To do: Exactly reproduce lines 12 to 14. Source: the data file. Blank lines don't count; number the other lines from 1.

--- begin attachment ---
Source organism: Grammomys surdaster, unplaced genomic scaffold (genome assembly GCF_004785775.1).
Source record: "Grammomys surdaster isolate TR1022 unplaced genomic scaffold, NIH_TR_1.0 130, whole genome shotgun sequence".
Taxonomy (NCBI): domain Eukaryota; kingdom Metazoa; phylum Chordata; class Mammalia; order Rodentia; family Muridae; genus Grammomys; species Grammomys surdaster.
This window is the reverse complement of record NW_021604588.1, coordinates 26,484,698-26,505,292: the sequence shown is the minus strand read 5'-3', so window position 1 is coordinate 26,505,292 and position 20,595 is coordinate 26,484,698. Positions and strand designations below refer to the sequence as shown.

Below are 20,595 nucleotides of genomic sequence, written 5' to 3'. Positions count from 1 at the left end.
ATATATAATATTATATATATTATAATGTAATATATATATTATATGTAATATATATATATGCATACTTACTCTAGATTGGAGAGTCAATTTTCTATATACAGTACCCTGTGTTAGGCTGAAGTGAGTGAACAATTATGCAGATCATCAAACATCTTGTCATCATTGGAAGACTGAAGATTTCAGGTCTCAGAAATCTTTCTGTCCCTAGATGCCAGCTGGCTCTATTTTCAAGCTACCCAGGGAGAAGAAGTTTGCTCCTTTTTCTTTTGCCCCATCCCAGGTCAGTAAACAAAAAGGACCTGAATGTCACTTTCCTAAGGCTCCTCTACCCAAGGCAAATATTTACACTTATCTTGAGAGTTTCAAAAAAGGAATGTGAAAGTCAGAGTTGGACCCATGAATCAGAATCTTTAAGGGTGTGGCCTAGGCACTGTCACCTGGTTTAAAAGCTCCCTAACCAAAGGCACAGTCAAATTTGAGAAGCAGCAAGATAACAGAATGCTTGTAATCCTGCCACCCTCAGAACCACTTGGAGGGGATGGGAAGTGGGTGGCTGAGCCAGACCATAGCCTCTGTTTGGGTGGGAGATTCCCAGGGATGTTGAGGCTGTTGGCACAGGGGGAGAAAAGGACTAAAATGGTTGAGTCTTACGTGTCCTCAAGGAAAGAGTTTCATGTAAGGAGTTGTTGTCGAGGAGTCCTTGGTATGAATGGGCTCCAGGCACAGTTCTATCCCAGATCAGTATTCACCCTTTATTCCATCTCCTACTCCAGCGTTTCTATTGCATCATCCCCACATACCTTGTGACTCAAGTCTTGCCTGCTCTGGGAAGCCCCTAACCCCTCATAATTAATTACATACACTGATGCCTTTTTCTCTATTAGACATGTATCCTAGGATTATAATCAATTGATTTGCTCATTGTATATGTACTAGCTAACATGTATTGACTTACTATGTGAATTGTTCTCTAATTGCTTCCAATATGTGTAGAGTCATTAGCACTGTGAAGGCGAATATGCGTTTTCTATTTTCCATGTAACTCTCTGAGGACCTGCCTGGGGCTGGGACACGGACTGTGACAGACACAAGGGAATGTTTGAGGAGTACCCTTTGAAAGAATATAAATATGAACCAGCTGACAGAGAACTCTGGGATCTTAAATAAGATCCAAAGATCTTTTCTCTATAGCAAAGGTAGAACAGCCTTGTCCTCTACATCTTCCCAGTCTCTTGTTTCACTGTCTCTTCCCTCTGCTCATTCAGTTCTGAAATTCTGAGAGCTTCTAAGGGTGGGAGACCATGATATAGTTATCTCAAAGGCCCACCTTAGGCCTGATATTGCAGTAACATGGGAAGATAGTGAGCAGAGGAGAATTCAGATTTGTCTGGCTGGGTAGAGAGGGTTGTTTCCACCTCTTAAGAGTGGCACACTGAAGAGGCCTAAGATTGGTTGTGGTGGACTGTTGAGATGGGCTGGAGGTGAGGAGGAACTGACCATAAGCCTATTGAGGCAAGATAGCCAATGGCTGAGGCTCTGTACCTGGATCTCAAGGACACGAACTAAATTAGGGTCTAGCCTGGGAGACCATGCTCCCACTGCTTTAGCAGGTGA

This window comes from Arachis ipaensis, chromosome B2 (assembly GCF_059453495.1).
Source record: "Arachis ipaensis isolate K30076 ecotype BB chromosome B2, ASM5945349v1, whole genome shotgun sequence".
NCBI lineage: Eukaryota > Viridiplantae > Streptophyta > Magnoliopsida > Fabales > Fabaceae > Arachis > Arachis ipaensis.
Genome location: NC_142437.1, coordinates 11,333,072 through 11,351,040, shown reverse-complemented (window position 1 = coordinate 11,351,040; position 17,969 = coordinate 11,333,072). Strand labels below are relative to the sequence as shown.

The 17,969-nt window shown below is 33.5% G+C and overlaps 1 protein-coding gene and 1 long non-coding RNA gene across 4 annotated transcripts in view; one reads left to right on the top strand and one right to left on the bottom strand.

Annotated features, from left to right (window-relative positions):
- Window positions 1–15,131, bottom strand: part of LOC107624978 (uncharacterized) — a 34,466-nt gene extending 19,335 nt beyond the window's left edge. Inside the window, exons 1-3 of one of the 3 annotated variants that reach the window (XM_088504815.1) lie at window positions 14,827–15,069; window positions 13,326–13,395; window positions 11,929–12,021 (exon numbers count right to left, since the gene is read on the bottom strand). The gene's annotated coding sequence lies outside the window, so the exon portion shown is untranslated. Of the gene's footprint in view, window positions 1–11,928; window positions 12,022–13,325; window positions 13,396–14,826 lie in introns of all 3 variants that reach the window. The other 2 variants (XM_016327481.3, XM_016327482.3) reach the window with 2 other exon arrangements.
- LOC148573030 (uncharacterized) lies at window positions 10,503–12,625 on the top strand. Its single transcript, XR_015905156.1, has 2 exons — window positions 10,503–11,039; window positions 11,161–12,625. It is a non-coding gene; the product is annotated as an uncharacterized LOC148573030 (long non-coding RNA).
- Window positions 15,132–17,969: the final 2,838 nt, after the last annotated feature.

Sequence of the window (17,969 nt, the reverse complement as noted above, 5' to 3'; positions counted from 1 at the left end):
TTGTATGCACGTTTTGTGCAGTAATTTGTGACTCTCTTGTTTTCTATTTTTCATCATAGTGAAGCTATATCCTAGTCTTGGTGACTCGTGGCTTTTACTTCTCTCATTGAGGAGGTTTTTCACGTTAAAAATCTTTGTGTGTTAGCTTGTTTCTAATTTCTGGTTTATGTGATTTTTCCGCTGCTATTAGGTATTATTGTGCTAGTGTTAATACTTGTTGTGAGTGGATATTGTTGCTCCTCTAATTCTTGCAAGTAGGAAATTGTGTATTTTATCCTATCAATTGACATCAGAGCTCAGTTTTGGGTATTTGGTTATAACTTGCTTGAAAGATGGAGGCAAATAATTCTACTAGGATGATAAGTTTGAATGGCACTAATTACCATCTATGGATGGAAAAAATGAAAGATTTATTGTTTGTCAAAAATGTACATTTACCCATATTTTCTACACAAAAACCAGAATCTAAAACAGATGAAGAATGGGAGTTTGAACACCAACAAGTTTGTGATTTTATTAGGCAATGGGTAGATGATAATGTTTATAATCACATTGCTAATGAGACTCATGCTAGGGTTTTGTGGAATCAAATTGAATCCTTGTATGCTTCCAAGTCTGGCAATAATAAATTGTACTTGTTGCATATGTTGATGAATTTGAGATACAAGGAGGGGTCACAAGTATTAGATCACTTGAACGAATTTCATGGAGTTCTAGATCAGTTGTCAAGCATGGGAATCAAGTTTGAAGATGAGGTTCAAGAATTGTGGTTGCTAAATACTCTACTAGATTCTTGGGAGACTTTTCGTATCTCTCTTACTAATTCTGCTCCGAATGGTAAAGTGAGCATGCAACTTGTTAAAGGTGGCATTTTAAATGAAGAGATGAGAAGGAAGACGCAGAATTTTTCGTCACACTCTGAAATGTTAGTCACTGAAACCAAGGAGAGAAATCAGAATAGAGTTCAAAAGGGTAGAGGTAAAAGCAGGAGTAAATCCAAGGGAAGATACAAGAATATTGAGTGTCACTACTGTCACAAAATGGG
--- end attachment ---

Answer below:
Annotated features, from left to right (window-relative positions):
- Window positions 1–15,131, bottom strand: part of LOC107624978 (uncharacterized) — a 34,466-nt gene extending 19,335 nt beyond the window's left edge. Inside the window, exons 1-3 of one of the 3 annotated variants that reach the window (XM_088504815.1) lie at window positions 14,827–15,069; window positions 13,326–13,395; window positions 11,929–12,021 (exon numbers count right to left, since the gene is read on the bottom strand). The gene's annotated coding sequence lies outside the window, so the exon portion shown is untranslated. Of the gene's footprint in view, window positions 1–11,928; window positions 12,022–13,325; window positions 13,396–14,826 lie in introns of all 3 variants that reach the window. The other 2 variants (XM_016327481.3, XM_016327482.3) reach the window with 2 other exon arrangements.
- LOC148573030 (uncharacterized) lies at window positions 10,503–12,625 on the top strand. Its single transcript, XR_015905156.1, has 2 exons — window positions 10,503–11,039; window positions 11,161–12,625. It is a non-coding gene; the product is annotated as an uncharacterized LOC148573030 (long non-coding RNA).